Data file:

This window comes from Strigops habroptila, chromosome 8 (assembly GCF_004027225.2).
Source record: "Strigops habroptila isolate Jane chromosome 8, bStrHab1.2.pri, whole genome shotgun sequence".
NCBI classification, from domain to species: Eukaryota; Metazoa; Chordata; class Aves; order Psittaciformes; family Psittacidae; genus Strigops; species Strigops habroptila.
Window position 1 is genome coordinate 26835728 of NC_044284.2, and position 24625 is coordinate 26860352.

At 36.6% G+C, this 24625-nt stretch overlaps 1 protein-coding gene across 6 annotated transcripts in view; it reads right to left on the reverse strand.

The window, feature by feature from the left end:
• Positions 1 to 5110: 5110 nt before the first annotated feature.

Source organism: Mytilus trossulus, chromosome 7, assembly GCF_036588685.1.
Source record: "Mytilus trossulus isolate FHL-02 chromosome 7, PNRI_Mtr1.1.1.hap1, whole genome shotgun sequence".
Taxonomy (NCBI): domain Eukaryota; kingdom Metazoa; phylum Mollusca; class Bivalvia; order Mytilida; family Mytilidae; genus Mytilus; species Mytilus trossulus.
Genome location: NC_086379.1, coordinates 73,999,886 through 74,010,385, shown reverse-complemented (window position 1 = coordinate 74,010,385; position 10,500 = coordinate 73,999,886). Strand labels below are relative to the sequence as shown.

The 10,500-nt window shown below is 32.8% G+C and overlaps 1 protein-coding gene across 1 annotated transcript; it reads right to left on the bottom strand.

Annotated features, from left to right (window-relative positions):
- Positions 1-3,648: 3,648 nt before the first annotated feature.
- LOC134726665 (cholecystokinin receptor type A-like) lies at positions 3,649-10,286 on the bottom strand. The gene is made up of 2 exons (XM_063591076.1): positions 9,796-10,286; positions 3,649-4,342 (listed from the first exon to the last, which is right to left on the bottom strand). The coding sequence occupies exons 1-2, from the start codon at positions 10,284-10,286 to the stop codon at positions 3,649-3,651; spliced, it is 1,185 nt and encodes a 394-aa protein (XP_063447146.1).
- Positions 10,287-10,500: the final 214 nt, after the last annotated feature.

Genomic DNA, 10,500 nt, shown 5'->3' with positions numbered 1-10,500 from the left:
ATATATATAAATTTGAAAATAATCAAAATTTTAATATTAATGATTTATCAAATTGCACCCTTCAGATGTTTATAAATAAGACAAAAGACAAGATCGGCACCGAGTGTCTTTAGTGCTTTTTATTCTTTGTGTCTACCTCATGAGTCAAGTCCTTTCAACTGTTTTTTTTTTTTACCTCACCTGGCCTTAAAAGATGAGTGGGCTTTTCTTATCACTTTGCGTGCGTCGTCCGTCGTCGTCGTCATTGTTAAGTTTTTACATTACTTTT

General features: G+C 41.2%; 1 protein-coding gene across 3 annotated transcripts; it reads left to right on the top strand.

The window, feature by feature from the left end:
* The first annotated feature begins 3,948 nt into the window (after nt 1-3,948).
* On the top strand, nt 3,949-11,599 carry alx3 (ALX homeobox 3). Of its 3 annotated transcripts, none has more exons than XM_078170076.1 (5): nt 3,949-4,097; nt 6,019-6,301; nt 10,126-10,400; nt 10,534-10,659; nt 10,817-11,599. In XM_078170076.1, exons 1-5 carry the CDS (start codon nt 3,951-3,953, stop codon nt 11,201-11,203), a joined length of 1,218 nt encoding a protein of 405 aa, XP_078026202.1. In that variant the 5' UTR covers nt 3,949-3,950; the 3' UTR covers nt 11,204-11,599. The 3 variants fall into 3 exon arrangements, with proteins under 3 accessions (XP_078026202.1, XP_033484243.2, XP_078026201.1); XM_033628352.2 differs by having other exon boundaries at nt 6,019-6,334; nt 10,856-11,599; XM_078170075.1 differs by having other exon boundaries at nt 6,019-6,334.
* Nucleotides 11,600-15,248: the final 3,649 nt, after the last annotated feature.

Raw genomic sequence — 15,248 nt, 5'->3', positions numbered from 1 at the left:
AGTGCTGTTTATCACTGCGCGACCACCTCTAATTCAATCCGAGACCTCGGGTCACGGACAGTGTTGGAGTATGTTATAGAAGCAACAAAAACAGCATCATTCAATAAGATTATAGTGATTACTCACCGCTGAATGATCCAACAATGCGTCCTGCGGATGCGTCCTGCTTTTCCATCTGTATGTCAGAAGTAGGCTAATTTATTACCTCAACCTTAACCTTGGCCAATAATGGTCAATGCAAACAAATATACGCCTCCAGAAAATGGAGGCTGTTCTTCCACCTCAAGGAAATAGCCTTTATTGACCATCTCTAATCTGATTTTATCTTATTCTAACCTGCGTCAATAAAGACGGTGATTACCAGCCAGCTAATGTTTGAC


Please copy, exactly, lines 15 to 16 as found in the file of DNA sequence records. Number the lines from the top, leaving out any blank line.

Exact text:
- LOC134726665 (cholecystokinin receptor type A-like) lies at positions 3,649-10,286 on the bottom strand. The gene is made up of 2 exons (XM_063591076.1): positions 9,796-10,286; positions 3,649-4,342 (listed from the first exon to the last, which is right to left on the bottom strand). The coding sequence occupies exons 1-2, from the start codon at positions 10,284-10,286 to the stop codon at positions 3,649-3,651; spliced, it is 1,185 nt and encodes a 394-aa protein (XP_063447146.1).
- Positions 10,287-10,500: the final 214 nt, after the last annotated feature.